- If staff are physically assisting patients or lifting them at all, institute a lift program and make sure you have the correct equipment to protect the staff against lifting injuries. Some private medical practices have a zero-lift policy, which means staff do not lift patients for any reason. Typically, family members and caregivers assist and lift patients in the practice setting.
- Consider wired headsets or wireless headsets instead of handsets for natural neck positioning when talking on the phone.
- Always document all efforts to provide your staff with a safe and comfortable workplace.
– excellent text and diagrams from ErgoSum Consulting on posture tips for sitting, standing, arms and hands, necks and shoulders, and much more
Ergonomics in Healthcare
– a very rich site (you do have to register to use the tools) that focuses on ergonomics and potential injuries to staff in assisted living, long-term care and hospitals.
While strolling through the Web today I found a wonderful list of 100 health blogs for kids. Some of these sites might be a fit for your patients or to post on your website. The blogs are broken down by Health and Wellness, Child Development and Mental Health, Specific Childhood Illnesses and Diseases, Autism Spectrum Disorders, Food Allergies, Vaccines, Dental Health, Childbirth and Breastfeeding, Podcasts, and For or By Professionals.
This list was compiled by and posted on Nursing Assistant Central, which offers readers information on a career in health care as a nursing assistant.
When your patients ask what internet sites your doctors recommend for reliable health information, do you have an answer? Many practices have embedded health information on their websites, or link to sites sponsored by their professional society (American College of Obstetricians and Gynecologists, American Association of Orthopedic Surgeons) or national non-profits (American Cancer Society, American Diabetes Association.) Here’s a great article written by physician Patricia M. Hale, PhD, MD, listing her “top 5 safe web sites containing the best tools and resources for health-related information.”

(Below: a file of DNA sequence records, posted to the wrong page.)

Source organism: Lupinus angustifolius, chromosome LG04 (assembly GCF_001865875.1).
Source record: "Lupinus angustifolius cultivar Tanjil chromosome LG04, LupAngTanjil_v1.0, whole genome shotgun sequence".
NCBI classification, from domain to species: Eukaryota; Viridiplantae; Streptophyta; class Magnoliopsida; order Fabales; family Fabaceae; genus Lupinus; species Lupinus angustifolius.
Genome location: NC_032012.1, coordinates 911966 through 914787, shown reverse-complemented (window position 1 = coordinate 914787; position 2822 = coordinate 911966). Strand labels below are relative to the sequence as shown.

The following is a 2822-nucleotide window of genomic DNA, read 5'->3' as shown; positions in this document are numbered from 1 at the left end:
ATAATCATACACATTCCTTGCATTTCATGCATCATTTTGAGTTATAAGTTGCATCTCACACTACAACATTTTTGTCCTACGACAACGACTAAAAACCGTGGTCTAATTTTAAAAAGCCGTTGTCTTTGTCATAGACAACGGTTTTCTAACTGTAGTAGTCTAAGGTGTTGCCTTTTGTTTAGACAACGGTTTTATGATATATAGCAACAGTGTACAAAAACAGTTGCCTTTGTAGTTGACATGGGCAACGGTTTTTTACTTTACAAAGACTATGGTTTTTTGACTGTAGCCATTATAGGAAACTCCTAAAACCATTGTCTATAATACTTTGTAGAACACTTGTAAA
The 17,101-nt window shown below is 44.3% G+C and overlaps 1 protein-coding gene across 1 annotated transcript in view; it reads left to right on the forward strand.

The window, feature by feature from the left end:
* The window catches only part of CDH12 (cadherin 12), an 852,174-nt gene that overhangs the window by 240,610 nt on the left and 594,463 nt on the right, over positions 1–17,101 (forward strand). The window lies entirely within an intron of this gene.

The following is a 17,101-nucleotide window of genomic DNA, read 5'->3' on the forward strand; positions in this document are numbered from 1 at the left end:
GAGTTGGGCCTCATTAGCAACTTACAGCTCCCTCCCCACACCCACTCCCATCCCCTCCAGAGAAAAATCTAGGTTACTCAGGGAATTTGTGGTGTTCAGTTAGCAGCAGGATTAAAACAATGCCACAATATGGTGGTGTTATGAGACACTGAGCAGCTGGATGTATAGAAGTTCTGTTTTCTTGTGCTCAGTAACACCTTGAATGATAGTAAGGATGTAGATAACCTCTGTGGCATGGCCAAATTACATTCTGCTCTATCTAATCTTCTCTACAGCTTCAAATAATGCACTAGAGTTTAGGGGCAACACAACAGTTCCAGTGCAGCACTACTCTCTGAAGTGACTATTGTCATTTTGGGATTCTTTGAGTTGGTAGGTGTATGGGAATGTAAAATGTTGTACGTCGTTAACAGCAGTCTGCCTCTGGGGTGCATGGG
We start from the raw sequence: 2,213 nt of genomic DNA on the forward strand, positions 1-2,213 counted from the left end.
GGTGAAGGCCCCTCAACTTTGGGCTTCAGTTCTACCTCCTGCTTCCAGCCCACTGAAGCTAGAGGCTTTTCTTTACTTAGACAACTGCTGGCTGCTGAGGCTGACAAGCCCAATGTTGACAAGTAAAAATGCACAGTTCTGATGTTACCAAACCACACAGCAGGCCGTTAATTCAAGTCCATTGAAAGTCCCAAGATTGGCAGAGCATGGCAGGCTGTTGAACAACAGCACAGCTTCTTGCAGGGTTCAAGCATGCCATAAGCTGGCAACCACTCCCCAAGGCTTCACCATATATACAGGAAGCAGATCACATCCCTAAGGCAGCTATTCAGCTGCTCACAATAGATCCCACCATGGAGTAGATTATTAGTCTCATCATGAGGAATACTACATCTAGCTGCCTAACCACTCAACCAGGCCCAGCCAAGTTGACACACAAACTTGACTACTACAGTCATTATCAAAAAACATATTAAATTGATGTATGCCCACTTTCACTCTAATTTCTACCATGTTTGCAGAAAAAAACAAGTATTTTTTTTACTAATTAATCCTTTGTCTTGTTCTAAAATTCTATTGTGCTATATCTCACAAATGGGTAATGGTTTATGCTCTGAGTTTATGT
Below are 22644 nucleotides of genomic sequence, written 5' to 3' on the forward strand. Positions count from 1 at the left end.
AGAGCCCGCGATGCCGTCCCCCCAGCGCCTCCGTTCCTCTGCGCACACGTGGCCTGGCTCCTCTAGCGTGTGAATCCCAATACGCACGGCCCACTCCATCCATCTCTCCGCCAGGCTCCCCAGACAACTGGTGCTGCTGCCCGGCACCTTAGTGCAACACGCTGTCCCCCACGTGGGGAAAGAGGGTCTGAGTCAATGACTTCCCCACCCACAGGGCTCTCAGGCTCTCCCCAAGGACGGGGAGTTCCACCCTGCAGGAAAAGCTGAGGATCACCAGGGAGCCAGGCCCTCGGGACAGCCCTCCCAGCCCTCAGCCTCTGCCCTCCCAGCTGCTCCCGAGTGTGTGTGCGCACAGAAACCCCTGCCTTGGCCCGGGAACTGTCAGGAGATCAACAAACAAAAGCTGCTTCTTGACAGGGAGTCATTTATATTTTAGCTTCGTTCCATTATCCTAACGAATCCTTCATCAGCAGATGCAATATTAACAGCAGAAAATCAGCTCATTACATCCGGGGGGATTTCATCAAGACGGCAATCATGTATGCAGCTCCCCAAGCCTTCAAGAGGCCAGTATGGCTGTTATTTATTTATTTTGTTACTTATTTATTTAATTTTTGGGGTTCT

Dr. Hale introduces her list and notes that:
“ There are many other useful health resources on the web but it is very important to be sure they are run by reputable medical authorities and contain accurate and safe information.”
Her top five are:
- Medline Plus
- Mayo Clinic
- Center for Disease Control (CDC)
- Merck Source
- U.S. Dept. of State Tips for Traveling Abroad
Dr. Hale also advises:
One of the best ways you can be further reassured that the web site you are exploring is safe is to look for the Health on The Net Foundation
(HON) seal of approval. HON has strict criteria for approval of health related web sites and checks regularly to be sure their rules are followed.
What sites do you recommend and feature on your website?
BNET just posted a great video on Google Search tips. I use Google Search a lot, but had no idea how much faster I could search by using some of these ways to customize a search. You can watch the 7 minute video here, or I’ve collected some of tips below.
- To match exact words, put the phrase inside of double quotes. You can also put dashes between each word in a phrase and it will search for the exact words. (Examples: “”physician compensation models”" or physician-compensation-models)
- To search for a topic or phrase, but exclude something, use a minus sign before the exclusion. (Example: physician practice -hospital)
- To tell the search engine not to correct your spelling, put a plus sign in front of your search. (Example: +HIPPA)
- Type information straight into the browser, for instance: flight numbers, package tracking numbers, vehicle identification numbers (VINs), area codes, UPC codes, and patent numbers!
- To get a definition enter “define: and the word”. (Example: define:physiatry)
- Fill in the blank. Enter a sentence and use the * symbol for the information wanted. (Example: There are * family practice physicians in the United States.)
- Use the search box as a calculator. (Try it!)
- Use the search box to make a currency conversion.
- Type in a movie and your zip code to see where the movie is playing and what times it is playing.
And for those readers who want to take Google to the next step, here’s the way to customize your Google: How to search Google Wiki